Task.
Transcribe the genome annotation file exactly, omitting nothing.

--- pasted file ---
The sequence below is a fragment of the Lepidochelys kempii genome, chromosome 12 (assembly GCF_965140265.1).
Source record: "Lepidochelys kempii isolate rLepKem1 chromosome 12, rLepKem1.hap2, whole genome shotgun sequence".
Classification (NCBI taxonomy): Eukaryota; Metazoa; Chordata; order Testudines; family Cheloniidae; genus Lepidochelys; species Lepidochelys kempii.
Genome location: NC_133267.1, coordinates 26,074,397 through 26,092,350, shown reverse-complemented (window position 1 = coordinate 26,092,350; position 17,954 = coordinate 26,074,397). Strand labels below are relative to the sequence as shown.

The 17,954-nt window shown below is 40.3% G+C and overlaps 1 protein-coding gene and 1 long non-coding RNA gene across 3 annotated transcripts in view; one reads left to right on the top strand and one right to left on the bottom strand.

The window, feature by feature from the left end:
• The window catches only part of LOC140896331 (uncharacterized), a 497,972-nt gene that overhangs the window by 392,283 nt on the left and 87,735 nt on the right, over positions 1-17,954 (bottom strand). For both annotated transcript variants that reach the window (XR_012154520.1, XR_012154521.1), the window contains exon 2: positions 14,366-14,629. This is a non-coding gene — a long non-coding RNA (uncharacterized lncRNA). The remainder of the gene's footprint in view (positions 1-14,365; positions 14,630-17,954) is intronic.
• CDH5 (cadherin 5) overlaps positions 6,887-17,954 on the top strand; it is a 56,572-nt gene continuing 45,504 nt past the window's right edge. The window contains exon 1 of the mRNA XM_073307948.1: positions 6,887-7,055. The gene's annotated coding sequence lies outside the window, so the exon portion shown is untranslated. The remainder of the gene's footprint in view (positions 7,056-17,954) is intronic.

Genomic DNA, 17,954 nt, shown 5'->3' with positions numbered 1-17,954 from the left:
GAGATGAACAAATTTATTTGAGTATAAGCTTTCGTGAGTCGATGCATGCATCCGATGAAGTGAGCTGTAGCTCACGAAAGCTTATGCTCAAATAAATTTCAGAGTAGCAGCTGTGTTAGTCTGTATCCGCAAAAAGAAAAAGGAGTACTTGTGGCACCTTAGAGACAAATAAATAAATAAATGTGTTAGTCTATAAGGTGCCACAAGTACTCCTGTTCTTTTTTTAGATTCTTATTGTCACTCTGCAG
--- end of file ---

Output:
The sequence below is a fragment of the Lepidochelys kempii genome, chromosome 12 (assembly GCF_965140265.1).
Source record: "Lepidochelys kempii isolate rLepKem1 chromosome 12, rLepKem1.hap2, whole genome shotgun sequence".
Classification (NCBI taxonomy): Eukaryota; Metazoa; Chordata; order Testudines; family Cheloniidae; genus Lepidochelys; species Lepidochelys kempii.
Genome location: NC_133267.1, coordinates 26,074,397 through 26,092,350, shown reverse-complemented (window position 1 = coordinate 26,092,350; position 17,954 = coordinate 26,074,397). Strand labels below are relative to the sequence as shown.

The 17,954-nt window shown below is 40.3% G+C and overlaps 1 protein-coding gene and 1 long non-coding RNA gene across 3 annotated transcripts in view; one reads left to right on the top strand and one right to left on the bottom strand.

The window, feature by feature from the left end:
• The window catches only part of LOC140896331 (uncharacterized), a 497,972-nt gene that overhangs the window by 392,283 nt on the left and 87,735 nt on the right, over positions 1-17,954 (bottom strand). For both annotated transcript variants that reach the window (XR_012154520.1, XR_012154521.1), the window contains exon 2: positions 14,366-14,629. This is a non-coding gene — a long non-coding RNA (uncharacterized lncRNA). The remainder of the gene's footprint in view (positions 1-14,365; positions 14,630-17,954) is intronic.
• CDH5 (cadherin 5) overlaps positions 6,887-17,954 on the top strand; it is a 56,572-nt gene continuing 45,504 nt past the window's right edge. The window contains exon 1 of the mRNA XM_073307948.1: positions 6,887-7,055. The gene's annotated coding sequence lies outside the window, so the exon portion shown is untranslated. The remainder of the gene's footprint in view (positions 7,056-17,954) is intronic.

Genomic DNA, 17,954 nt, shown 5'->3' with positions numbered 1-17,954 from the left:
GAGATGAACAAATTTATTTGAGTATAAGCTTTCGTGAGTCGATGCATGCATCCGATGAAGTGAGCTGTAGCTCACGAAAGCTTATGCTCAAATAAATTTCAGAGTAGCAGCTGTGTTAGTCTGTATCCGCAAAAAGAAAAAGGAGTACTTGTGGCACCTTAGAGACAAATAAATAAATAAATGTGTTAGTCTATAAGGTGCCACAAGTACTCCTGTTCTTTTTTTAGATTCTTATTGTCACTCTGCAG